The Manifold Grace of God
by T. Austin-Sparks

"GRACE to you and peace be multiplied" (1 Pet. 1:2).

"Concerning which salvation the prophets sought and searched diligently, who prophesied of the GRACE that should come unto you" (1 Pet. 1:10).

"Wherefore girding up the loins of your mind, be sober and set your hope perfectly on the GRACE that is to be brought unto you at the revelation of Jesus Christ" (1 Pet. 1:13).

"For this is acceptable (GRACE, Gr.), if for conscience toward God a man endureth griefs, suffering wrongfully. For what glory is it, if, when ye sin, and are buffeted for it, ye shall take it patiently? but if, when ye do well, and suffer for it, ye shall take it patiently, this is acceptable (GRACE) with God" (1 Pet. 2:19-20).

"...according as each hath received a gift, ministering it among yourselves, as good stewards of the manifold GRACE of God" (1 Pet. 4:10).

"Likewise, ye younger, be subject unto the elder. Yea, all of you gird yourselves with humility, to serve one another: for God resisteth the proud, but giveth GRACE to the humble" (1 Pet. 5:5).

"And the God of all GRACE, who called you unto his eternal glory in Christ, after that ye have suffered a little while, shall himself perfect, establish, strengthen you" (1 Pet. 5:10).

Thus we have the keynote to the whole letter found in the word grace. It is a word which has several different facets. Sometimes it is used in the sense of graciousness—graciousness of manner and attitude, a sense of beauty, causing pleasure to others. Sometimes, as in the great doctrine of the grace of God, it is that favour which is shown where there is nothing to warrant it—set over against a situation which is altogether unworthy of any kindness and goodness; the grace of God as favour unmerited in forgiving actual debt. That is the great doctrine of grace.

Then sometimes it is used, in a very simple form, of being in a state of grace. And then, finally, it is used in the sense of strength and support—"My grace is sufficient for thee: for my power is made perfect in weakness" (2 Cor 12:9). So it is a word used in the New Testament in these different ways, and here in this brief letter of Peter which we can read right through from beginning to end in a few minutes, we have all those aspects of grace brought before us.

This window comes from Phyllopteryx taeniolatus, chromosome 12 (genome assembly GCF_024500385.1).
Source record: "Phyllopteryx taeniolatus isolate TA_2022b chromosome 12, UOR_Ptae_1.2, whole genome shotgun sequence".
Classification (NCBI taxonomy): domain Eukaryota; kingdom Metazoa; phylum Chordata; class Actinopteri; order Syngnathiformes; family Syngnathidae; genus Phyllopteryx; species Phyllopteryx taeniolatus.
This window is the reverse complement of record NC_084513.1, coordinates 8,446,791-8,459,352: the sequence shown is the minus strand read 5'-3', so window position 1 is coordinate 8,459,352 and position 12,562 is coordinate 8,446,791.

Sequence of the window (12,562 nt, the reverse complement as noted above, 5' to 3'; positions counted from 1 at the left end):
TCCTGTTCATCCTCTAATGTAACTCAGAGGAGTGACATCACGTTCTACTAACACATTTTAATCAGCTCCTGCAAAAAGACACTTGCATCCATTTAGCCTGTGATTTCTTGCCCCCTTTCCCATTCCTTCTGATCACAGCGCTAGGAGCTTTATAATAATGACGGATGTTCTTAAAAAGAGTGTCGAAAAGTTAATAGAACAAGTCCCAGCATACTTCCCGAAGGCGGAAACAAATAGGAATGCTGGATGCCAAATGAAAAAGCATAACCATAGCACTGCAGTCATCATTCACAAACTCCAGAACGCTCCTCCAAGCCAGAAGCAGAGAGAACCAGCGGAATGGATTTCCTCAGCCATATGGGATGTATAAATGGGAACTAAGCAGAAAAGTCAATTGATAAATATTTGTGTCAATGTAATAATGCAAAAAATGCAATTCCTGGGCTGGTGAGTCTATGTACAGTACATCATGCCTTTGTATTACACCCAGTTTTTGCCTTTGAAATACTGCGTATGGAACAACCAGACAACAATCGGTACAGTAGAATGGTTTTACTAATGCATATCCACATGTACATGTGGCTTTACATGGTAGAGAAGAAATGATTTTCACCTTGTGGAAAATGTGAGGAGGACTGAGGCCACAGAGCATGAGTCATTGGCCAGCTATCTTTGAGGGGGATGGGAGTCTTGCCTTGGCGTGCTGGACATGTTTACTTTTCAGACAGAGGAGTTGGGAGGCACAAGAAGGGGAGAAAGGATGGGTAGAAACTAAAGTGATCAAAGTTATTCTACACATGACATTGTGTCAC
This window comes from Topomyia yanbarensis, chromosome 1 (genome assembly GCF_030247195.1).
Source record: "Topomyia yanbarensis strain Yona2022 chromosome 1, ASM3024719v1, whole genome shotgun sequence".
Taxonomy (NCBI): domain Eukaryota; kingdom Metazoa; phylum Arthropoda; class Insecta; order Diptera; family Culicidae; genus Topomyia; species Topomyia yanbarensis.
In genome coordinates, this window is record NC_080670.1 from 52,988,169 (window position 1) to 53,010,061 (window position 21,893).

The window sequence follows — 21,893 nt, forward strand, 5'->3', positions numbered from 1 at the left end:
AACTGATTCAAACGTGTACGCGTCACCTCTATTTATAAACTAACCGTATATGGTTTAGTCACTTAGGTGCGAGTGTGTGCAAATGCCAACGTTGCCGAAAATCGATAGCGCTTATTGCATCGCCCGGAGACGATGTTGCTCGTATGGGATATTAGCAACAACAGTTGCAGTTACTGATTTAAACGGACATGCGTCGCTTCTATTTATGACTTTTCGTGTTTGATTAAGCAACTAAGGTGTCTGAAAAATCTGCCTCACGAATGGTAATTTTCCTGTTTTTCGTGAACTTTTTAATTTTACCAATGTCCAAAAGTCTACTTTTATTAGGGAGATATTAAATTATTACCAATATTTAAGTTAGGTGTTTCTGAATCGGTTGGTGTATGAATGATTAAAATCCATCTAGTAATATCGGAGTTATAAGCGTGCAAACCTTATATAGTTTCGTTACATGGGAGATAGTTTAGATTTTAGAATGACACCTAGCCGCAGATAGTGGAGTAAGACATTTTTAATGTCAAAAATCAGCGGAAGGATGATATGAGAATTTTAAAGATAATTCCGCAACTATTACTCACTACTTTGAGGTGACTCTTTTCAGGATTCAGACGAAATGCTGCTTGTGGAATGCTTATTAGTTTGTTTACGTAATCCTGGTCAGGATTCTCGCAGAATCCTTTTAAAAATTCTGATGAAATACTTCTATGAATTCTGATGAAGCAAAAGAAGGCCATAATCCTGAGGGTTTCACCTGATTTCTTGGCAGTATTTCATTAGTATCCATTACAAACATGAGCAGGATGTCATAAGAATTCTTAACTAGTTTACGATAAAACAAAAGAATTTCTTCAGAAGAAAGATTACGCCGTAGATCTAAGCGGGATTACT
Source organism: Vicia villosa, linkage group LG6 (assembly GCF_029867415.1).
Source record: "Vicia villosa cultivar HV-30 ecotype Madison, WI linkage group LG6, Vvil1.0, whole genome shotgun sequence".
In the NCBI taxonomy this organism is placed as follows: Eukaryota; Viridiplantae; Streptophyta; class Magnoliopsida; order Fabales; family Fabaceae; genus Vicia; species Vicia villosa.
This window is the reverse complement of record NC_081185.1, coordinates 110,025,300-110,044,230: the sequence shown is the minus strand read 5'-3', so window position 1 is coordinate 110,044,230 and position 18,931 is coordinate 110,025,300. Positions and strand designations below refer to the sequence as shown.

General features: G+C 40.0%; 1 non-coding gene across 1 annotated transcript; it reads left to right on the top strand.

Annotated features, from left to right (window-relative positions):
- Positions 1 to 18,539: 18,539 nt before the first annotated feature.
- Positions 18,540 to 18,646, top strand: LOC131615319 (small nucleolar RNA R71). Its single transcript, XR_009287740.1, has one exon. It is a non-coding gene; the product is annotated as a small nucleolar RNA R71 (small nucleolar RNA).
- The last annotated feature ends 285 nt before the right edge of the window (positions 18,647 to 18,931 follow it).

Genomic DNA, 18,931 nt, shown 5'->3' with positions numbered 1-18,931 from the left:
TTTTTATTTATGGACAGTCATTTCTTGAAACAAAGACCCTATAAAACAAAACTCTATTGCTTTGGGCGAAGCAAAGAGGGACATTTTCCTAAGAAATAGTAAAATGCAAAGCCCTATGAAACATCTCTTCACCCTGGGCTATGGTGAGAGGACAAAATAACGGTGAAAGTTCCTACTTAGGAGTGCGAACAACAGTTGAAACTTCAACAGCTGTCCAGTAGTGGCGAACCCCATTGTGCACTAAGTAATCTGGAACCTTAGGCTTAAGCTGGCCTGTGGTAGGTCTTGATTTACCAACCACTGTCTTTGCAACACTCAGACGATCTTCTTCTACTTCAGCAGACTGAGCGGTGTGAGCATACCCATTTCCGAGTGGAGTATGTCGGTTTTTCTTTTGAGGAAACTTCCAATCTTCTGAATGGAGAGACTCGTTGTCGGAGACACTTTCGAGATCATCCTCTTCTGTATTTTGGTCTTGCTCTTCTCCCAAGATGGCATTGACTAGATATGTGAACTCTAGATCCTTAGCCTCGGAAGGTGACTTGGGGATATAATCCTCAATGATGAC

Grace is the great theme of Peter, and that in itself is significant, when you think of Peter. If there is anybody who should have written about grace, it is Peter. He writes out of his heart. The first word in the second verse of the first chapter is like the spring. It is the spring of grace rising up. It is there inclusive. "Grace to you and peace be multiplied." That is general. As the spring becomes a stream through the letter, it seems to break out into these various aspects, having these different meanings.

Grace as a Ground of Confidence and Assurance

So you come to the two passages in the tenth and thirteenth verses of that first chapter. "Concerning which salvation the prophets sought and searched diligently, who prophesied of the grace that should come unto you." "Set your hope perfectly on the grace that is to be brought unto you at the revelation of Jesus Christ." Here we have grace as a great ground of expectation, of confidence, of assurance. It is unto us in this dispensation that the great grace of God, in its full content and full meaning and full purpose, is brought to light. The prophets knew that there was some tremendous thing in store for someone. It was fixed by God that some people should come into something very great; and here it says that we are those people, we are the people in the eternal counsels of God. A people in this dispensation were to come into the full meaning of Divine grace, and the full meaning is just glimpsed with the appearing of the Lord Jesus.

Here is grace as a great basis of confidence and assurance that the thing is fixed in its fulness in the dispensation in which we live, and the prophets were in a state of anticipation and not realisation. They had not the assurance that it was for their time, but it was for somebody sometime. We have that assurance. The grace of God has come and is coming to us in His fixed counsels in all the fulness of its meaning.

Grace in Conduct